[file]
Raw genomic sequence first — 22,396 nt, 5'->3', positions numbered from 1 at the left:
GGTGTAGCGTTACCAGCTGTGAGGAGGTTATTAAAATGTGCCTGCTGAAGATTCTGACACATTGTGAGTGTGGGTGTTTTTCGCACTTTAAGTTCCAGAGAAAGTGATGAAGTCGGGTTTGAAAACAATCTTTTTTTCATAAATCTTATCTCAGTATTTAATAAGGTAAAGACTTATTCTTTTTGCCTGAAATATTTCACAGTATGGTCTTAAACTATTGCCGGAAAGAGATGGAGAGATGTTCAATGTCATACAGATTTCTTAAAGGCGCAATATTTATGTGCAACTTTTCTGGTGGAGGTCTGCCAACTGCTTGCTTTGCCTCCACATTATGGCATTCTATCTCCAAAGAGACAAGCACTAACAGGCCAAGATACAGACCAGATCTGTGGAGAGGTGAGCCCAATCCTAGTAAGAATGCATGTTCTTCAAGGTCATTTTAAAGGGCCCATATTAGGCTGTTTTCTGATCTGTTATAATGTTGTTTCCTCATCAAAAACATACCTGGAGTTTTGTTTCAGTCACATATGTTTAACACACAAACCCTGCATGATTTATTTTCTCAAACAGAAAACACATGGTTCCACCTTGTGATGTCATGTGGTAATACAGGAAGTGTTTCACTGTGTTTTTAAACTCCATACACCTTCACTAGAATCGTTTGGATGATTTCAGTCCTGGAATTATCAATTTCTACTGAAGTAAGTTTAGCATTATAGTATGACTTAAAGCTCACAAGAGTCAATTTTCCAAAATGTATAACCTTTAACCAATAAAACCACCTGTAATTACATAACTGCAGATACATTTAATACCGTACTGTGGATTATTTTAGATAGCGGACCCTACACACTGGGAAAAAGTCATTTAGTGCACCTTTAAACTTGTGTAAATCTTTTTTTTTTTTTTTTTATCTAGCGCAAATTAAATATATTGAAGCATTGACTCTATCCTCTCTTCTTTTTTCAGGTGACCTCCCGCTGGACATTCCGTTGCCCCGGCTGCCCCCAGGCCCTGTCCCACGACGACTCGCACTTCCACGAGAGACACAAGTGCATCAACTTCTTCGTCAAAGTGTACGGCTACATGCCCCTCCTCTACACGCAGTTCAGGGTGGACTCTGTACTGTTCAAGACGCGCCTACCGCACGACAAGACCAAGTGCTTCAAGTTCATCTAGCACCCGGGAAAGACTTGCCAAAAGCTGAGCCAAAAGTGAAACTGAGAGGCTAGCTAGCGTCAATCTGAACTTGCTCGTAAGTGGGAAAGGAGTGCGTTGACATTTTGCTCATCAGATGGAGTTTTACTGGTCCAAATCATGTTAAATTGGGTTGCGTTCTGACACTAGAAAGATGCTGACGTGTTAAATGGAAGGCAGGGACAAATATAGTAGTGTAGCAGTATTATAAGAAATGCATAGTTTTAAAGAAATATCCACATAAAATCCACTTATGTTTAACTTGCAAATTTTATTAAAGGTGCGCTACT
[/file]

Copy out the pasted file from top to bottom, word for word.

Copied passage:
Raw genomic sequence first — 22,396 nt, 5'->3', positions numbered from 1 at the left:
GGTGTAGCGTTACCAGCTGTGAGGAGGTTATTAAAATGTGCCTGCTGAAGATTCTGACACATTGTGAGTGTGGGTGTTTTTCGCACTTTAAGTTCCAGAGAAAGTGATGAAGTCGGGTTTGAAAACAATCTTTTTTTCATAAATCTTATCTCAGTATTTAATAAGGTAAAGACTTATTCTTTTTGCCTGAAATATTTCACAGTATGGTCTTAAACTATTGCCGGAAAGAGATGGAGAGATGTTCAATGTCATACAGATTTCTTAAAGGCGCAATATTTATGTGCAACTTTTCTGGTGGAGGTCTGCCAACTGCTTGCTTTGCCTCCACATTATGGCATTCTATCTCCAAAGAGACAAGCACTAACAGGCCAAGATACAGACCAGATCTGTGGAGAGGTGAGCCCAATCCTAGTAAGAATGCATGTTCTTCAAGGTCATTTTAAAGGGCCCATATTAGGCTGTTTTCTGATCTGTTATAATGTTGTTTCCTCATCAAAAACATACCTGGAGTTTTGTTTCAGTCACATATGTTTAACACACAAACCCTGCATGATTTATTTTCTCAAACAGAAAACACATGGTTCCACCTTGTGATGTCATGTGGTAATACAGGAAGTGTTTCACTGTGTTTTTAAACTCCATACACCTTCACTAGAATCGTTTGGATGATTTCAGTCCTGGAATTATCAATTTCTACTGAAGTAAGTTTAGCATTATAGTATGACTTAAAGCTCACAAGAGTCAATTTTCCAAAATGTATAACCTTTAACCAATAAAACCACCTGTAATTACATAACTGCAGATACATTTAATACCGTACTGTGGATTATTTTAGATAGCGGACCCTACACACTGGGAAAAAGTCATTTAGTGCACCTTTAAACTTGTGTAAATCTTTTTTTTTTTTTTTTTATCTAGCGCAAATTAAATATATTGAAGCATTGACTCTATCCTCTCTTCTTTTTTCAGGTGACCTCCCGCTGGACATTCCGTTGCCCCGGCTGCCCCCAGGCCCTGTCCCACGACGACTCGCACTTCCACGAGAGACACAAGTGCATCAACTTCTTCGTCAAAGTGTACGGCTACATGCCCCTCCTCTACACGCAGTTCAGGGTGGACTCTGTACTGTTCAAGACGCGCCTACCGCACGACAAGACCAAGTGCTTCAAGTTCATCTAGCACCCGGGAAAGACTTGCCAAAAGCTGAGCCAAAAGTGAAACTGAGAGGCTAGCTAGCGTCAATCTGAACTTGCTCGTAAGTGGGAAAGGAGTGCGTTGACATTTTGCTCATCAGATGGAGTTTTACTGGTCCAAATCATGTTAAATTGGGTTGCGTTCTGACACTAGAAAGATGCTGACGTGTTAAATGGAAGGCAGGGACAAATATAGTAGTGTAGCAGTATTATAAGAAATGCATAGTTTTAAAGAAATATCCACATAAAATCCACTTATGTTTAACTTGCAAATTTTATTAAAGGTGCGCTACT